I frequently share this story, often teary eyed, when parents ask me if it's OK to sleep with their babies. Not only is it OK, it's a natural assumption for human infants that they sleep with the mother especially breastfed humans. I had the pleasure of my children sleeping in my bed as nursing infants and toddlers. It wasn't until they were ready that I transfered them into their own bed in their own room. So yes, I was an avid co-sleeper! Bedtime was not stressful or scary - just my warm, loving embrace that said, "NO fear - you are worthy & deserving of my presence, day & night." As my children grew, the bed was a common meeting place for fun and conversation, whether it were morning or night. My door was always open for any joys, fears or concerns.
When I was 47, I was faced with a serious health issue which required surgery. I had a huge mass in my pelvis which led my doctors to believe I possibly had ovarian cancer. The prior year, I underwent bi-lateral mastectomies for breast cancer. Once you have cancer that's pretty much where people go with it :(
Anyway, I decided to go to Johns Hopkins Cancer Center in Baltimore for a full evaluation since they were considered one of the best for this sort of thing. I'll admit I was really scared, more scared than when I had breast cancer. From the lay person side of my brain, I felt because it was inside my body and not hanging outside my body like my breast, it was more serious. Totally irrational, I know. From the nurse side of my brain, I knew ovarian cancer was one of the most fatal and that since there was a palpable mass, it was probably too late anyway. That's why I went to John's Hopkins, I figured at least I deserved the best surgery I could get since one surgery is usually all you get.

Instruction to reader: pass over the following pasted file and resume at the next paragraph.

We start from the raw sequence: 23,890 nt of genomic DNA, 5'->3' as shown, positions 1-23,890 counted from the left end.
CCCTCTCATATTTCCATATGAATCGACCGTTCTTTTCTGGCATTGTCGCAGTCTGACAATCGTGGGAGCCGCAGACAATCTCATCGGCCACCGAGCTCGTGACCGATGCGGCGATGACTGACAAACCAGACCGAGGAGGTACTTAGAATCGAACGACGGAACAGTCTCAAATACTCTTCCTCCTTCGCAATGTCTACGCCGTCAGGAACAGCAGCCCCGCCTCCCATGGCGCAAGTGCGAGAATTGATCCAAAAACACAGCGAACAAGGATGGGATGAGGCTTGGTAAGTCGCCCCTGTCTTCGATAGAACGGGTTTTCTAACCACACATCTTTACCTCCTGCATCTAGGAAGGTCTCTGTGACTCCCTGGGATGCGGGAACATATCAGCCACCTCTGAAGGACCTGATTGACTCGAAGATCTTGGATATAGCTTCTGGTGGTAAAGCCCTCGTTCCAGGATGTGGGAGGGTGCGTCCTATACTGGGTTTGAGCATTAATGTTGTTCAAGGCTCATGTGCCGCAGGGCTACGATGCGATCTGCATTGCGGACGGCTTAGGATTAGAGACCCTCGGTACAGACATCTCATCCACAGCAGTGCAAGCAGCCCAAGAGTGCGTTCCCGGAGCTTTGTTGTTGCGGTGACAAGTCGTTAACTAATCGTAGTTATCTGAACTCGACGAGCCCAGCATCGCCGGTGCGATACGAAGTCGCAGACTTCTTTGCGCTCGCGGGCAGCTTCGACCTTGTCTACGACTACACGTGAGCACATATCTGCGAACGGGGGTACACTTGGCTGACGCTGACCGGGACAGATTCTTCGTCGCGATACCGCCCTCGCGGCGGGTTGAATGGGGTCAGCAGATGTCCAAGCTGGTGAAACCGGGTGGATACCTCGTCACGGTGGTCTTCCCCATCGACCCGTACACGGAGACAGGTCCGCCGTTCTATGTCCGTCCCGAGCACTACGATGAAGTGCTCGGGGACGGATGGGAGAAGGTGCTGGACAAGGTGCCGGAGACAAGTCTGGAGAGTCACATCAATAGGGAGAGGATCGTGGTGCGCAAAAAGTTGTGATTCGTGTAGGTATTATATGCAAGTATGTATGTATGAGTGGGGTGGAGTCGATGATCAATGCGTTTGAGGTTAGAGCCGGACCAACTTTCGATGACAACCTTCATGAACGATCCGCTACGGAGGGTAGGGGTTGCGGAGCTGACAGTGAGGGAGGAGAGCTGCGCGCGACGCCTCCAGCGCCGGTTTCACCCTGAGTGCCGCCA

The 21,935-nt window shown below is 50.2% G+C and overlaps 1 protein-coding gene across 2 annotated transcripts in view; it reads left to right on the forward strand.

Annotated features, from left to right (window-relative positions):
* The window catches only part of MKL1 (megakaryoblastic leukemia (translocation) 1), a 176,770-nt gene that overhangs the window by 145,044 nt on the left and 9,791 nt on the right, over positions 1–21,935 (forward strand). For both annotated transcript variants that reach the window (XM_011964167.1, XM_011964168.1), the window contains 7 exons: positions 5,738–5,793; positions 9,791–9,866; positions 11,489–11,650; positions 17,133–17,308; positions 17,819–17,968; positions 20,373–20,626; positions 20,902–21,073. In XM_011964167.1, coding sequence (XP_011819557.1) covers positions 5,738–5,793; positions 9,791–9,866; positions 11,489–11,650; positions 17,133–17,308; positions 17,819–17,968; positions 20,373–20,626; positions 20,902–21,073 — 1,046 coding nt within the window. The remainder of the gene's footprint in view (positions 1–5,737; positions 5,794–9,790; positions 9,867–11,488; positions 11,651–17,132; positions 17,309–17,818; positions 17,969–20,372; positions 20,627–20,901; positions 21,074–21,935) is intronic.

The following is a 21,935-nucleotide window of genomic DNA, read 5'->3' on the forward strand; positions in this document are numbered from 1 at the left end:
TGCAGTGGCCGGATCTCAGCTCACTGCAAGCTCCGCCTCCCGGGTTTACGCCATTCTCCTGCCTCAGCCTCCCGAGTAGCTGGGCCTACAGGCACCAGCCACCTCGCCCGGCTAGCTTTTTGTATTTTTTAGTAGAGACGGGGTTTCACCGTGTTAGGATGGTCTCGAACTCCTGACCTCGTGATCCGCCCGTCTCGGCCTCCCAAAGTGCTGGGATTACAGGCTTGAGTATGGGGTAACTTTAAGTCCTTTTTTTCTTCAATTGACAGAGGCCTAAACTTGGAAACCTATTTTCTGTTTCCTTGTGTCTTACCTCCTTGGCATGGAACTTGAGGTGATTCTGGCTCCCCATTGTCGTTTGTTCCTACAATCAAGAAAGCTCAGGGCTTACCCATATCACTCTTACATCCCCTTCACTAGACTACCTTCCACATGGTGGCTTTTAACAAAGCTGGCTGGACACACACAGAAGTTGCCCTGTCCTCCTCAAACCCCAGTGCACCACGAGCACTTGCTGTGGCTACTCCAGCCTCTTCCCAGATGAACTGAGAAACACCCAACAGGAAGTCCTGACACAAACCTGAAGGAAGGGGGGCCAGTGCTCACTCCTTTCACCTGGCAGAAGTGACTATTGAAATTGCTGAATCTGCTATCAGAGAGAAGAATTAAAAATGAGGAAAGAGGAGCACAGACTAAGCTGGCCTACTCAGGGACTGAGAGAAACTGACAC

Johns Hopkins is about 4 hours from my home. I went down for my evaluation and its was recommended that I have a complete hysterectomy. "Looks suspicious but only until the surgery is done will we (the doctors) know for sure if you have cancer and what type." Ugh! So I scheduled my surgery and informed my family. Thinking it is unlikely that I could dodge a bullet twice, I expected and prepared for the worst. Prompted to get my affairs in order, I redid my will including an attachment letter with my funeral wishes and my "gifted" belongings. Listen, I know this sounds morbid but I felt compelled to do it all. My children were grown by then- 25, 23, and 21 years old respectively. I had been divorced for 6 years by then as well. So funny thing, when I asked my children what they wanted of mine (jokingly but secretly serious), they couldn't think of anything! My next thought was, "why am I keeping all this crap?!"- Lol. I didn't know what the outcome would be but it made me feel much better not leaving confusion and chaos for my children. Of course, I didn't expect to die during the surgery or shortly thereafter. But I did know that I would not choose conventional treatment such as chemotherapy and radiation so who knew how long I would live?
To bring her up to speed, I called my eldest daughter, Nicole who was living and working in NYC. The main purpose of this call was to let her know that her brother and sister were going to come down to Baltimore to stay overnight the day of my surgery. Did she want to come down, too? Well, I could tell by her voice she was anxious and scared (moms know these things) and she responded quickly that she was sure she could not get off work. Obviously, a knee- jerk reaction due to fear and uncertainty. I got that. So, I told her not to worry, that I understood and I would see her when I got home.
Me & my girls, Andrea & NicoleOne year after my surgery